Attendees like Reina got free flash culinary tattoos from Great Lakes Tattoo, shopped for artisan tableware and work shoes, and drank Miller High Life, plus enjoyed a daily pastry chef showcase and chef pizza and hot dog throw-downs — all with generous samples.

Both days also offered thoughtfully curated conversations on issues that industry folks are talking about. During a May 19 panel titled “Advocating for an Equitable and Sustainable Industry,” curated by the Independent Restaurant Coalition, moderator Ashok Selvam of Eater Chicago covered hot topics such as service fees, the farm bill and child care. They answered questions from the audience about the farm bill, acknowledging the essential connections between farmers and restaurants, and discussed the enormous hurdles for industry folks accessing affordable child care, especially during nights and weekends.

Panelists also criticized the National Restaurant Show for only standing for the interests of chains and franchises.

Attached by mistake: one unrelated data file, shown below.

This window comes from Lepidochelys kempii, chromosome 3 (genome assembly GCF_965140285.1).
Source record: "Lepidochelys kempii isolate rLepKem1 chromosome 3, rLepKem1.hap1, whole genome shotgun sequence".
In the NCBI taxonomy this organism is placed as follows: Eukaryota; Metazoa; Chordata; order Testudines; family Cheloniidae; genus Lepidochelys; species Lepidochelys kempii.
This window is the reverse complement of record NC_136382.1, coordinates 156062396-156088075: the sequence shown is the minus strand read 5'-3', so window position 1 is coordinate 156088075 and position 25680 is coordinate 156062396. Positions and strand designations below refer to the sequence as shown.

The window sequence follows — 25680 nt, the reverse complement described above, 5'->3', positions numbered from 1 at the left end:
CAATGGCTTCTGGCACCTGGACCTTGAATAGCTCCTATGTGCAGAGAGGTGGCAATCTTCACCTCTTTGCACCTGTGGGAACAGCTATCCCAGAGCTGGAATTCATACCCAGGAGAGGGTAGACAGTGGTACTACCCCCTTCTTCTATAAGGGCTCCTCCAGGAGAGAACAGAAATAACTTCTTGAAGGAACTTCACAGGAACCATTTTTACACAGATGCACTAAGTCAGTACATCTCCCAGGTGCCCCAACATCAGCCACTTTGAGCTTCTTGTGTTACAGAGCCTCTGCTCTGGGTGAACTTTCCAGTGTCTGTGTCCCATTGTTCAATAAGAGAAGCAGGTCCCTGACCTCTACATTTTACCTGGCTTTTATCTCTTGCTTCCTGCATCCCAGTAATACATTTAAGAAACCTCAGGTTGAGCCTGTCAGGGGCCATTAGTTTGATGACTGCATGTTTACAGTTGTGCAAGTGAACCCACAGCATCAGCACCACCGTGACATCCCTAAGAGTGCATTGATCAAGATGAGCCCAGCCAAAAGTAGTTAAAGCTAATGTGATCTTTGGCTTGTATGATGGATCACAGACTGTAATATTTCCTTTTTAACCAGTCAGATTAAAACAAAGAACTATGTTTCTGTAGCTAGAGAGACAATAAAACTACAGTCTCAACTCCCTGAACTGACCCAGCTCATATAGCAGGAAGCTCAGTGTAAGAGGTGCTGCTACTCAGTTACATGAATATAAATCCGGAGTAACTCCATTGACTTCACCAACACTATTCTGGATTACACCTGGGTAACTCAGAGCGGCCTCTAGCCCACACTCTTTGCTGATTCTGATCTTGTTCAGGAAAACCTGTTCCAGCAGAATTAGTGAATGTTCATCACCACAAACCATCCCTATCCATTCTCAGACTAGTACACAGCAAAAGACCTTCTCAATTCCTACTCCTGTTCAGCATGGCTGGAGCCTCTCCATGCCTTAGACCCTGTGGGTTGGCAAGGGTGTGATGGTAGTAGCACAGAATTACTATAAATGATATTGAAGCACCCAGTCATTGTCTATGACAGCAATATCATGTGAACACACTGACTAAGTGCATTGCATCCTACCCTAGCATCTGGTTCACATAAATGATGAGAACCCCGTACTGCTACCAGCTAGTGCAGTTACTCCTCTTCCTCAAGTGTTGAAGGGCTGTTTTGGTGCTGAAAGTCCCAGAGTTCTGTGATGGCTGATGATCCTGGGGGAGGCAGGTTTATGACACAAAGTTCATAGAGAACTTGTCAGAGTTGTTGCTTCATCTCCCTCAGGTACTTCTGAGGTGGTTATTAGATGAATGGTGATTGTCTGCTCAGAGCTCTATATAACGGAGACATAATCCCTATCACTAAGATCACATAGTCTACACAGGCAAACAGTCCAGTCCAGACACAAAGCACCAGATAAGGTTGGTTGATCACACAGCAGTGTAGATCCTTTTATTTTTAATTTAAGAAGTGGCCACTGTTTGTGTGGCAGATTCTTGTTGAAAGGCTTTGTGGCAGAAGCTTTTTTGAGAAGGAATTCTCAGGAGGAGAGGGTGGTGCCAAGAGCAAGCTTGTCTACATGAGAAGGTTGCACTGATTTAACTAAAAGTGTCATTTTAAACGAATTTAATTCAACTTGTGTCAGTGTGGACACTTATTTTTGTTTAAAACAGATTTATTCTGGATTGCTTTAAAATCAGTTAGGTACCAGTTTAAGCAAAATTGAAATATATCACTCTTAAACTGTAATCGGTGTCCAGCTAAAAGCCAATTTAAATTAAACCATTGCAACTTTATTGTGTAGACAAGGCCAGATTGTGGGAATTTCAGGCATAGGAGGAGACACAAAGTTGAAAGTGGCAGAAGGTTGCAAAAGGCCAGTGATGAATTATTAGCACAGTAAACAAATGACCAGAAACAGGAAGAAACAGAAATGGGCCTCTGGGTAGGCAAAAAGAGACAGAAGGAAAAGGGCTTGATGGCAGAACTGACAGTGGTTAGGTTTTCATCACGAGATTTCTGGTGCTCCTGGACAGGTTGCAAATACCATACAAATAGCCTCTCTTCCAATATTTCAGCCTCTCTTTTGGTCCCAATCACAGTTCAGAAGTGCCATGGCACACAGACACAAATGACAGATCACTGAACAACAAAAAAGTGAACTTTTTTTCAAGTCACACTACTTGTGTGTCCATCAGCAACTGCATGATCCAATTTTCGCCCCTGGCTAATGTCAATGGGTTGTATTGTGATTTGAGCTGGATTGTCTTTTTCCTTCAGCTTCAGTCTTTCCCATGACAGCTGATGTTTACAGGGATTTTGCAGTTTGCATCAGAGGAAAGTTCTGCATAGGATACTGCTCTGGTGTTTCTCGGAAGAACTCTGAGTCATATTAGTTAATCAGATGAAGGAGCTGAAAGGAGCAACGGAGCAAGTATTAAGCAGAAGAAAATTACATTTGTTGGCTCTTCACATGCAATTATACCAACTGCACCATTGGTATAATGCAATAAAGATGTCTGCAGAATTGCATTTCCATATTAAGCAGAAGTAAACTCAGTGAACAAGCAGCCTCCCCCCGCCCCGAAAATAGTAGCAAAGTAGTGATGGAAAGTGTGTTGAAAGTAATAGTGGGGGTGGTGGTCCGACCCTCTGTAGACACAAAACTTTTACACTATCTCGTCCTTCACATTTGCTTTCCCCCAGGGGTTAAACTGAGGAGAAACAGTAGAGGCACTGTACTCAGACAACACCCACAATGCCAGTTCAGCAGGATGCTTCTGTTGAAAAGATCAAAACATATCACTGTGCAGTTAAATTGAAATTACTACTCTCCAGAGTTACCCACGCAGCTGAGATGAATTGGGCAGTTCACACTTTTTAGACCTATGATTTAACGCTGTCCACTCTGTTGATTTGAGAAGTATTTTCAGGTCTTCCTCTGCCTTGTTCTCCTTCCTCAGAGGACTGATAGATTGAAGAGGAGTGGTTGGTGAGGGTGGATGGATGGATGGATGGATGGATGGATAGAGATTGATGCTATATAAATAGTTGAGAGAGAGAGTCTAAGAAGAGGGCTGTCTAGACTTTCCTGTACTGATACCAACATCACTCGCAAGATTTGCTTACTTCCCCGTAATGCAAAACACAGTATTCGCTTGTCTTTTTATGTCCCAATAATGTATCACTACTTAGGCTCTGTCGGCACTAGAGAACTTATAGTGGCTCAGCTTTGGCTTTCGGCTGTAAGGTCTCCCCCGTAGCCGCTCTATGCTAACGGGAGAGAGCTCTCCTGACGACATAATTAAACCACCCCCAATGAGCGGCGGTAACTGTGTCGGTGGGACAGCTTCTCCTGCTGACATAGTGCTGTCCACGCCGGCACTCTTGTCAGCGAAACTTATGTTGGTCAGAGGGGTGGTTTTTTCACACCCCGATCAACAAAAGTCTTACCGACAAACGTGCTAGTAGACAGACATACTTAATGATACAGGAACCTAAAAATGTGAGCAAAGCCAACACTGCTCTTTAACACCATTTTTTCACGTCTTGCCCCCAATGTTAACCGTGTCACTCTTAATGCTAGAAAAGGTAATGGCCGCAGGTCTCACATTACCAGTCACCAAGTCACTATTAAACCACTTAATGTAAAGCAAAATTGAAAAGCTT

“The NRA is not looking out for what I believe in,” said Dan Jacobs, Milwaukee chef and IRC board member (and current “Top Chef” contender). He applauded the Utility Show for creating community and being surrounded “by idealistic people who want to make the world better.”

The IRC, which formed during the pandemic, gives “a voice at the table for the indies,” said Tyler Akin, a Wilmington, Delaware, chef who is also a board member.

Creating community is particularly important in tough times, and while the 2024 NRA Show prominently featured robots and computerized systems that can replace workers, Utility emphasized the human side. “Automation is getting rid of humans,” said Erika Polmar, executive director of the IRC, “but humans are the reason we do things.”

A pitch competition May 20, judged by industry titans Kevin Boehm of Boka Restaurant Group and chef Tom Colicchio, among others, had three restaurant hopefuls competing for a $20,000 prize (furnished by Chase Ink). Their five-minute pitches were all colorful and interesting, but when the judges started firing difficult questions about their construction budgets and poking holes in their marketing strategies, the room got excitingly tense. The winner, Chaz Brown, plans to open a Trinidadian-inspired restaurant in Philadelphia’s Fishtown neighborhood.

A panel curated by the Southern Smoke Foundation, an organization founded by chef Chris Shepherd in 2015 that provides restaurant workers financial aid and mental health services, emphasized the importance of mental health awareness in the workplace.